Though Princess Diana is gone, she is far from forgotten -- worldwide tributes are expected later this month for the 20th anniversary of the death of “The People’s Princess.”
Diana Frances Spencer was just 36 years old when she died in 1997 at a Paris hospital following a car crash.
The crash took place early on Aug. 31, 1997, in Paris, France, after Diana and her boyfriend, 42-year-old Dodi Fayed, had left the Ritz in the French capital.
There were four people traveling in a Mercedes S280: driver Henri Paul, who was the acting head of security for the Ritz, bodyguard Trevor Rees-Jones, the front passenger, and Diana and Fayed in the backseat.
While attempting to elude paparazzi, the Mercedes hit a pillar in the Pont d’Alma tunnel. Fayed and Paul both died at the scene. Diana was taken to a hospital, where she died around 4 a.m. Rees-Jones was injured yet survived.
Both French and British authorities determined the crash to be an accident.
“The vehicle's driver was in a state of drunkenness and under the influence of medication incompatible with alcohol, a state that prevented him from keeping control of his vehicle when he was driving at high speed,” French magistrates wrote in a 1999 judicial report.
In the United Kingdom, the Metropolitan Police’s Operation Paget, a probe into the incident, began in 2004. The Paget report, which was more than 800 pages long and examined conspiracy claims, was published in December 2006.
“Our conclusion is that, on all the evidence available at this time, there was no conspiracy to murder any of the occupants of the car. This was a tragic accident,” Lord John Stevens, the former Metropolitan Police commissioner who led the inquiry, wrote in an overview.
An inquest took place in the U.K. from October 2007 until April 2008, when a jury ruled that Diana and Fayed were unlawfully killed through the reckless actions of their driver and paparazzi. The jury added that the fact Diana and Fayed were not wearing seat belts was a contributing factor to their deaths.
Despite the official rulings, conspiracy theories surrounding Diana’s death have persisted for years. Here are some of the popular ones.
Prince Philip allegations
Dodi Fayed’s father, Mohamed Al-Fayed, has claimed that Diana and Dodi were killed in a plot that was “arranged for or carried out” by security services on behalf of Prince Philip, the husband of Queen Elizabeth II, the Paget report said.
The motive, according to the report, would have been Diana being pregnant with Dodi Fayed’s child and that their engagement would soon be announced.
No proof of a connection between Prince Philip and the Secret Intelligence Service -- also known as MI6 -- was found in the Stevens inquiry, according to the BBC. Diana also wasn’t found to have been engaged or pregnant.
While leading the inquest, coroner Lord Justice Scott Baker rejected the conspiracy theory, and instructed the jury there was no evidence to support Al-Fayed’s claims the couple were victims of a murder plot directed by Prince Philip and carried out by British secret agents. The jury was not at liberty to disagree.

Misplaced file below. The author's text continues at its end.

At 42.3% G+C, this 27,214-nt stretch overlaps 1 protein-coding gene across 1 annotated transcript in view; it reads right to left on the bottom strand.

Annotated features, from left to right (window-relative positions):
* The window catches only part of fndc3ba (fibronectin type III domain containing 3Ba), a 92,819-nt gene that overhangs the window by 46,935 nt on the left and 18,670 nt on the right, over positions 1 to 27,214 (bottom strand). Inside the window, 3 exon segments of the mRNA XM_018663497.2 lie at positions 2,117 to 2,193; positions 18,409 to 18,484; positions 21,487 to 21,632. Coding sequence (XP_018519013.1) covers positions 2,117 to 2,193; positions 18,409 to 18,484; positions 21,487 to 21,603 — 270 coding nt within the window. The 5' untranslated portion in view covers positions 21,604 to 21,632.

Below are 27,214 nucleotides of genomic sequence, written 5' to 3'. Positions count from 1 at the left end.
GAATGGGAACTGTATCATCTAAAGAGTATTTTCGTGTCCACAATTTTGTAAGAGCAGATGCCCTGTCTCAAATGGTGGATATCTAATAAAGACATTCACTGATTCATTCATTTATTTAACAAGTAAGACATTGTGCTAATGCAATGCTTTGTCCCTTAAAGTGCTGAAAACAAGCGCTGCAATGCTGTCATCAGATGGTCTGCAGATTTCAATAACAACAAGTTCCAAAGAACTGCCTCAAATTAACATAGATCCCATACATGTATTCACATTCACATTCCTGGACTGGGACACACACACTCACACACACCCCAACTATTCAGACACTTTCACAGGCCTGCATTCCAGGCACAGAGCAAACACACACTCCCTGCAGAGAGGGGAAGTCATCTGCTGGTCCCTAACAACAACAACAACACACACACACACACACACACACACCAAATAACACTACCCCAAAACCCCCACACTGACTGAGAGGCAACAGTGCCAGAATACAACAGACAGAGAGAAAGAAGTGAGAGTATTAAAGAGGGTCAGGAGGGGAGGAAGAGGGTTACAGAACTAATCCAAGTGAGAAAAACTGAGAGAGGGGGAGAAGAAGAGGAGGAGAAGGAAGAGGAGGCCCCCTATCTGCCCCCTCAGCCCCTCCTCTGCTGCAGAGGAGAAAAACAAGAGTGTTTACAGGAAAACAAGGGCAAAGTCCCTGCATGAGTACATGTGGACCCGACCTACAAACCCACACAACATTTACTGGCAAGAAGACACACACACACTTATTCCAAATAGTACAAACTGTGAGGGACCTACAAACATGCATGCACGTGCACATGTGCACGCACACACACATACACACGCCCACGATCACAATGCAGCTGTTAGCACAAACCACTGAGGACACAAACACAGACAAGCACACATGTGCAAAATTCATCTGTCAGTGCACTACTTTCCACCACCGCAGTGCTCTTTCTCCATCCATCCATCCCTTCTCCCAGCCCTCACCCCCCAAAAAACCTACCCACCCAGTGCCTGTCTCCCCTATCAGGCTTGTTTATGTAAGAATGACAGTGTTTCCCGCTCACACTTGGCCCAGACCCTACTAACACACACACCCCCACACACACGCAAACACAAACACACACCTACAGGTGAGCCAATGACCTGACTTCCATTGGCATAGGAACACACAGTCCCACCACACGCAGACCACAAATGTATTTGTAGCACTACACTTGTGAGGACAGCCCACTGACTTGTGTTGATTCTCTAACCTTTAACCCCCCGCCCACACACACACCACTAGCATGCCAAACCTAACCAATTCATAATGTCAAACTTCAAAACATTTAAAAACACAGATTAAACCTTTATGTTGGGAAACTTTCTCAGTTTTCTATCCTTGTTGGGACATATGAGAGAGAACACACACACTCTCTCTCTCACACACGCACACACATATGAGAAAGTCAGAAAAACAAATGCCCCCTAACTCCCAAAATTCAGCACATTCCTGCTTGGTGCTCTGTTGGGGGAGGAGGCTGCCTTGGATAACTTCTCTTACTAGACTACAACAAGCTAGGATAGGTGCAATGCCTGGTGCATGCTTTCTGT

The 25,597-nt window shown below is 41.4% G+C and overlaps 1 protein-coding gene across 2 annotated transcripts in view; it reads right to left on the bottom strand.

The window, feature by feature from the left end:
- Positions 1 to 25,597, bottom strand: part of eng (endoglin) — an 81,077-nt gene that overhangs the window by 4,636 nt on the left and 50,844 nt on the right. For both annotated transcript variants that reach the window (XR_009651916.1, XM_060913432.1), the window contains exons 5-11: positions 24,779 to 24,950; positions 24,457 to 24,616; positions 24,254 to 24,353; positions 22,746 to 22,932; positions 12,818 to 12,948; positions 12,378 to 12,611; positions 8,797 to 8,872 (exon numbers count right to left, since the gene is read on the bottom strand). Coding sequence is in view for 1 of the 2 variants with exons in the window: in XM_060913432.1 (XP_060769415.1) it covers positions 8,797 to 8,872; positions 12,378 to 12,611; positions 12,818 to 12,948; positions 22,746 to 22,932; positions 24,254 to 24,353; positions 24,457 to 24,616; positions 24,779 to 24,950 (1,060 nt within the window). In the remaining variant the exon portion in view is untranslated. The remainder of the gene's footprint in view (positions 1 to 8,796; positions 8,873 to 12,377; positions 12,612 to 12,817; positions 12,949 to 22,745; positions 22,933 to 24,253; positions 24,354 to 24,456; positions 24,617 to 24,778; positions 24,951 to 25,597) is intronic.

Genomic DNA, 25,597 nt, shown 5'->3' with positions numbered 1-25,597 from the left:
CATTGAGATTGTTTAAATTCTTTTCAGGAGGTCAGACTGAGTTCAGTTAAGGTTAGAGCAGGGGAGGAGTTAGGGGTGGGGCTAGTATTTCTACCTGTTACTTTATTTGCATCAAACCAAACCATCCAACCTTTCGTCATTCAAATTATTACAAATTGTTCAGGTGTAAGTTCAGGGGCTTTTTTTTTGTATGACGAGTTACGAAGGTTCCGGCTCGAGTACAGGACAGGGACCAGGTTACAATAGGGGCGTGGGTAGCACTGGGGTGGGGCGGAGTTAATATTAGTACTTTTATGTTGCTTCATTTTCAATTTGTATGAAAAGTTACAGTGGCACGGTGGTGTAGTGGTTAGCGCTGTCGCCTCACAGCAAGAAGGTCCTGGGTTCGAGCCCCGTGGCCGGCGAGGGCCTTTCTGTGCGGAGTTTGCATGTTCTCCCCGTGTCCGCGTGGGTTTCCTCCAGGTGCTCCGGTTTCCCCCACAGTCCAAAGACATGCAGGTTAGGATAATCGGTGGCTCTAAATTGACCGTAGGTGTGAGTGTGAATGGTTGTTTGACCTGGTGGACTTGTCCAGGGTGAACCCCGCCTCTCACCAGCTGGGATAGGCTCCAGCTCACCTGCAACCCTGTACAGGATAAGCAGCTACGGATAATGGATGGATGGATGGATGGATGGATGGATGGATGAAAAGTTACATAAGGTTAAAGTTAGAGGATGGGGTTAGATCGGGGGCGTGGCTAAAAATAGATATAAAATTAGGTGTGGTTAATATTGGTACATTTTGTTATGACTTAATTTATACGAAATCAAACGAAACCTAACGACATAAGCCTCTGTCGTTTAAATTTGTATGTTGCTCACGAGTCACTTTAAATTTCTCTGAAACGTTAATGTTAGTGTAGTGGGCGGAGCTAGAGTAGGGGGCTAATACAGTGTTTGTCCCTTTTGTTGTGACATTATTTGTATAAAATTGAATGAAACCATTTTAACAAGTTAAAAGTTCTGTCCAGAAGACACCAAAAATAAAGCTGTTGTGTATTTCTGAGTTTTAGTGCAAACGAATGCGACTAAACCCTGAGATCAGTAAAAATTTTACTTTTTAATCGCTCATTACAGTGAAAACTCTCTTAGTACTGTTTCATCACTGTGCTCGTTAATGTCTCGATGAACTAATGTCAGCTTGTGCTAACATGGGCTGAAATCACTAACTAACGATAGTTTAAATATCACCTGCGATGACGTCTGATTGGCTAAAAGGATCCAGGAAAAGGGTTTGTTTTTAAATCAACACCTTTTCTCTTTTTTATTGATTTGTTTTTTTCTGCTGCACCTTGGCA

Former MI6 officer's claims
Former MI6 agent Richard Tomlinson told a newspaper following the car crash that Diana’s crash was similar to a supposed assassination plot against Serbian politician Slobodan Milosevic which involved a flashing light and a tunnel, the Guardian reported.
Stevens wrote in his Paget overview that “we are confident that any theories concerning flashing lights inside the Alma underpass can be discounted as the cause of this crash.”
The Stevens-led inquiry also found the former spy’s allegation that a flash blinded Diana’s driver Henri Paul to have been incorrect, according to the BBC.
Tomlinson later gave testimony during the inquest, and reportedly acknowledged he may have gotten details of the supposed plan incorrect.
Former MI6 head Sir Richard Dearlove also testified during the inquest, denying that MI6 killed Diana. Dearlove said there hadn’t been a plot to kill Milosevic, saying that there had been one against another Balkan leader, and that the plan was “killed stone dead,” according to the BBC.
The Fiat Uno
“We believe there was a glancing contact between the Mercedes, driven by Henri Paul, and a white Fiat Uno just before the Alma underpass,” Stevens wrote in his overview. The Fiat Uno, however, has never been recovered.
Stevens dismissed claims that a French photojournalist named James Andanson had been driving the vehicle and was a security services agent.
Andanson owned a white Fiat Uno, but had been with his wife at home the night of Aug. 30, 1997, and there wasn’t evidence that he’d been with the security services, Stevens wrote.
Andanson was later found in a burned-out vehicle in France in 2000, according to the Independent. French authorities determined it was a suicide, which Stevens said British authorities agreed with.
Two inquest witnesses would identify the white Fiat Uno driver as Vietnamese-born French citizen Le Van Thanh, according to the Telegraph.
Thanh sprayed his car red hours after the incident, his father Francois alleged to the Daily Mail in 2006.
Thanh didn’t attend the inquest, but has denied that he was the Fiat Uno driver, the newspaper reported. Stevens tried twice this year to contact Thanh, but Thanh has reportedly refused to speak with him.
Stevens told the Daily Mail, “What we have said to Mr. Thanh is, ‘We believe you were the driver of the Fiat. Talk us through what happened.’ We don’t blame him for the accident. My Paget report said that a Fiat Uno was involved but was not the cause of the crash. We are still trying to interview him.”
The Associated Press contributed to this report.